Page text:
Much research has examined how crime rates vary across urban neighborhoods, focusing particularly on community-level demographic and social characteristics. A parallel line of work has treated crime at the individual level as an expression of certain behavioral patterns (e.g., impulsivity). Little work has considered, however, whether the prevalence of such behavioral patterns in a neighborhood might be predictive of local crime, in large part because such measures are hard to come by and often subjective. The Facebook Advertising API offers a special opportunity to examine this question as it provides an extensive list of “interests” that can be tabulated at various geographic scales. Here we conduct an analysis of the association between the prevalence of interests among the Facebook population of a ZIP code and the local rate of assaults, burglaries, and robberies across 9 highly populated cities in the US. We fit various regression models to predict crime rates as a function of the Facebook and census demographic variables. In general, models using the variables for the interests of the whole adult population on Facebook perform better than those using data on specific demographic groups (such as Males 18-34). In terms of predictive performance, models combining Facebook data with demographic data generally have lower error rates than models using only demographic data. We find that interests associated with media consumption and mating competition are predictive of crime rates above and beyond demographic factors. We discuss how this might integrate with existing criminological theory.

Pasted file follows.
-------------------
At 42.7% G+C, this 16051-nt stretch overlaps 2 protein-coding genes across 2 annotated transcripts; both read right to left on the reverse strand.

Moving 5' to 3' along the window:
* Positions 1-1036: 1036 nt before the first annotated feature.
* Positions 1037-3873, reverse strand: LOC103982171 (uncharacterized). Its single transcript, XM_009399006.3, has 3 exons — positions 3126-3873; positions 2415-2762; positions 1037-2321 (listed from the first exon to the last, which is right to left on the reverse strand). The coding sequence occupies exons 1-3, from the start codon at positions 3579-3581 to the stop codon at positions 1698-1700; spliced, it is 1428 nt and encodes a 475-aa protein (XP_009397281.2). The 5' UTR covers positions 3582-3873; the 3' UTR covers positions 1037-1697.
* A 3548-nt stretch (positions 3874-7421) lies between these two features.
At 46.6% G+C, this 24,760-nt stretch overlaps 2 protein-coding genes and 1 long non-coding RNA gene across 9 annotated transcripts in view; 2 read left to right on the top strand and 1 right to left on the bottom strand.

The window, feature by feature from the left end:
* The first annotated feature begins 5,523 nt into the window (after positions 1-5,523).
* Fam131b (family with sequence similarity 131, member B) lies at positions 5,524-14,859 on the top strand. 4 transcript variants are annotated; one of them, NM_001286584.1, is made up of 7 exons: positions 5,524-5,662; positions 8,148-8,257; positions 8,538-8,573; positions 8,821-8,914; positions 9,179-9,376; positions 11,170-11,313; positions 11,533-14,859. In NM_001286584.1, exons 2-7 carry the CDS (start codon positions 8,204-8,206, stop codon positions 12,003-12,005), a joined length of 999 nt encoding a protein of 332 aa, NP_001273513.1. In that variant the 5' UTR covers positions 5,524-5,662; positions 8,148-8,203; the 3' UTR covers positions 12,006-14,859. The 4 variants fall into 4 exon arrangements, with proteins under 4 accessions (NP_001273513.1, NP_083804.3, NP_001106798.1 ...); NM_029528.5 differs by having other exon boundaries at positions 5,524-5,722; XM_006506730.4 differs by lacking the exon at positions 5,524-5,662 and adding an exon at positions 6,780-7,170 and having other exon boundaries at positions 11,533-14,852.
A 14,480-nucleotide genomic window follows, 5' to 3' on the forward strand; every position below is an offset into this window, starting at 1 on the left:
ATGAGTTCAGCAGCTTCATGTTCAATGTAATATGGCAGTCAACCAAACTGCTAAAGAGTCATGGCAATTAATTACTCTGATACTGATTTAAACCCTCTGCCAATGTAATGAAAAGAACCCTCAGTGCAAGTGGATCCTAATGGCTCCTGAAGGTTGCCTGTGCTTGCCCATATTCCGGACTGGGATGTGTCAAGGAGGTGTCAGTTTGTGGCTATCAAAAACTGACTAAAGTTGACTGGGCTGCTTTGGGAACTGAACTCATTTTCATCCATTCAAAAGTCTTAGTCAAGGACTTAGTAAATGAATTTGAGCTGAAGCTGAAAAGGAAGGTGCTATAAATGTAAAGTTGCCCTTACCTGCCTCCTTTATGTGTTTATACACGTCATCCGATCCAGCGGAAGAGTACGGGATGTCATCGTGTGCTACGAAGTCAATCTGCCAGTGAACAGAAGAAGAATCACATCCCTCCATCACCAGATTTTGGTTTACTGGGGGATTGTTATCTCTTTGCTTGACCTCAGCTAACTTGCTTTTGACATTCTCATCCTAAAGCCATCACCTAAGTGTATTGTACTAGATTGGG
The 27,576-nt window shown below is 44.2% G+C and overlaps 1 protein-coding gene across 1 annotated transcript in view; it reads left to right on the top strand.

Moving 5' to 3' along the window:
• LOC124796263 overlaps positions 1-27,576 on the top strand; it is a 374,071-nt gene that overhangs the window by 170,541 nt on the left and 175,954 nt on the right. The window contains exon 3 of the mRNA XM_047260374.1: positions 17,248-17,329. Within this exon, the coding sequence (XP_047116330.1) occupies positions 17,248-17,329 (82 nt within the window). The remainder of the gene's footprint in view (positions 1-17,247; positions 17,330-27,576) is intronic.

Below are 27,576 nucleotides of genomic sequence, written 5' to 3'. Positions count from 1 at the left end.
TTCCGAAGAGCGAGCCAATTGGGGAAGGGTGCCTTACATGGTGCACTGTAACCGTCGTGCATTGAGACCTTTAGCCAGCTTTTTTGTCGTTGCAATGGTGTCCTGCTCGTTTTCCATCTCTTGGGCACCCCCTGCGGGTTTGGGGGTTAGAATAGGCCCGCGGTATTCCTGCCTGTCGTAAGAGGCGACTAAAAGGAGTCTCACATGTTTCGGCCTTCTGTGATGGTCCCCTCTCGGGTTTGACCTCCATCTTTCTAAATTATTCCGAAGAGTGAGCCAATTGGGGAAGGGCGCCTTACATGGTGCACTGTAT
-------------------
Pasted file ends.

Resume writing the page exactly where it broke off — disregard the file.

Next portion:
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<![CDATA[The interplay between endorser social status and normative appeals on the endorsement effectiveness of pro-environmental behaviors]]> https://www.researchpad.co/product?articleinfo=5c478c69d5eed0c484bd22e0

Employing message endorser is a popular strategy in encouraging consumers to protect the environment. This research explores how the social status of endorsers and the forms of normative messages can influence the effectiveness of endorsement for pro-environmental behaviors. Drawing on the focus theory of normative conduct and the match-up hypothesis, the authors propose that the effects of endorser social status on consumers’ responses to green advertising are contingent on whether the normative messages is framed as injunctive norms or descriptive norms. In three experiments, the results indicate that participants show more positive attitudes toward the advertisement and higher intentions to act environmentally friendly when endorsers with high social status are presented in combination with injunctive norm appeals. In contrast, ordinary consumer endorsers produce stronger impact on attitudes and behavioral intentions when descriptive norm appeals are used. These findings show that marketers using endorsers to promote pro-environmental behaviors should develop normative message accordingly.